- The Washington Times - Wednesday, May 1, 2002

Cold, wind and rain didn't deter George Washington from crossing the Delaware, and 300 benefactors who gathered at Mount Vernon Saturday weren't going to let the elements dampen their spirits, either, for the announcement of a major public-awareness campaign aimed at keeping Washington forever first in the hearts and minds of his countrymen.
There were cocktails, patriotic songs and fireworks over the Potomac, then dinner in a not-so-well-heated tent to celebrate a recent $15 million gift toward Mount Vernon's new education and visitors center.
"The Donald W. Reynolds Foundation adopted George Washington as its favorite son. It didn't take time for them to fall head over heels," Mount Vernon Ladies' Association Regent Ellen Walton told the crowd, reminding the guests that the Las Vegas-based foundation had, only last year, saved the National Portrait Gallery's textbook-famous Gilbert Stuart portrait of the first president from a terrible fate possible repatriation to the motherland. (The picture, which had been on long-term loan, had to be purchased from Lord Landsdowne, its British owner, for $30 million.)
"We didn't want it to be taken away from the school kids of America," foundation Chairman Fred W. Smith said, adding that the decision to help fund Mount Vernon's $85 million, 50,000-square-foot complex was a logical next step.
Historian David McCullough, the evening's keynote speaker, agreed that the center would help restore awareness of "the most important" of our Founding Fathers "as all the others acknowledged" during his lifetime.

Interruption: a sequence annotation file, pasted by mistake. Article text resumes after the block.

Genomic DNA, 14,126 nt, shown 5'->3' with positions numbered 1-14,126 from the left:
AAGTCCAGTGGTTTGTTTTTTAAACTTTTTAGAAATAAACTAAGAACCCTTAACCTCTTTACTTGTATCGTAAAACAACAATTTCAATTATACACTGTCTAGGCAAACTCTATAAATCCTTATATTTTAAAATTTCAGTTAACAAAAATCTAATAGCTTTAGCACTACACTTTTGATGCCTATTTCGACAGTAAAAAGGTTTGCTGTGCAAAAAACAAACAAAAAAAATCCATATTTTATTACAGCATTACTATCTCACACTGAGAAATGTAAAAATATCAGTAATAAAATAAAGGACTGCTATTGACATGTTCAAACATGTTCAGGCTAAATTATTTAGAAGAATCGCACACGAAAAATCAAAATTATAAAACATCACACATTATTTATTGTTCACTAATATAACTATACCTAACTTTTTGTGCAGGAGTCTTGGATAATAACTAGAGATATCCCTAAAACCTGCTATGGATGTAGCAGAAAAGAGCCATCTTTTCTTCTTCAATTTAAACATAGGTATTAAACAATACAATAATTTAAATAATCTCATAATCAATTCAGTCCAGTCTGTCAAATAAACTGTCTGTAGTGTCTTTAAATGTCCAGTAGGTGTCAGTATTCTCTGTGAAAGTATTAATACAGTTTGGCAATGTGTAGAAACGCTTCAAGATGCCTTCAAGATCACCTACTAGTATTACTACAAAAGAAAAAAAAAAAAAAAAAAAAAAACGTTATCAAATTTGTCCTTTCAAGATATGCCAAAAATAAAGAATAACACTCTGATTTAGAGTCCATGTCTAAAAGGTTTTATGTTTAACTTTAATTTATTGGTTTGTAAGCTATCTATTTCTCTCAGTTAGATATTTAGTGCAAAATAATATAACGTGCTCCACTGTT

"Without George Washington, there would have been no independence and no survival for the first eight to ten years without breaking apart," Mr. McCullough declared before sounding alarums about the dangers of losing sight not only of the man, but all he stood for.
"As children," he told the audience, "we knew more about him than most college students do today. Now we are raising a generation of historical illiterates and we are not going to survive with an ignorant and ill-informed population. We need to rethink how we educate teachers and have to improve historical sites, especially this one, which is the most important of all."
Mr. McCullough was right on target, hitting a rhetorical bull's-eye that resounded throughout his listeners' Colonial-inspired repast of crab-fennel bisque, rack of lamb with corn souffle and a medley of spring vegetables.
"These days, kids think George Washington is the name of the biggest sale of the year in D.C. department stores," one benefactor harrumphed to a table mate who said she would soon be writing another check to help further the campaign.
Mount Vernon Curator Jim Rees got a cheer when he announced that $53 million of the total already has been raised. It was perhaps inevitable in this tradition-minded crowd that the hurrays got even louder when he pointed out that not a single dollar would be provided at taxpayer expense.

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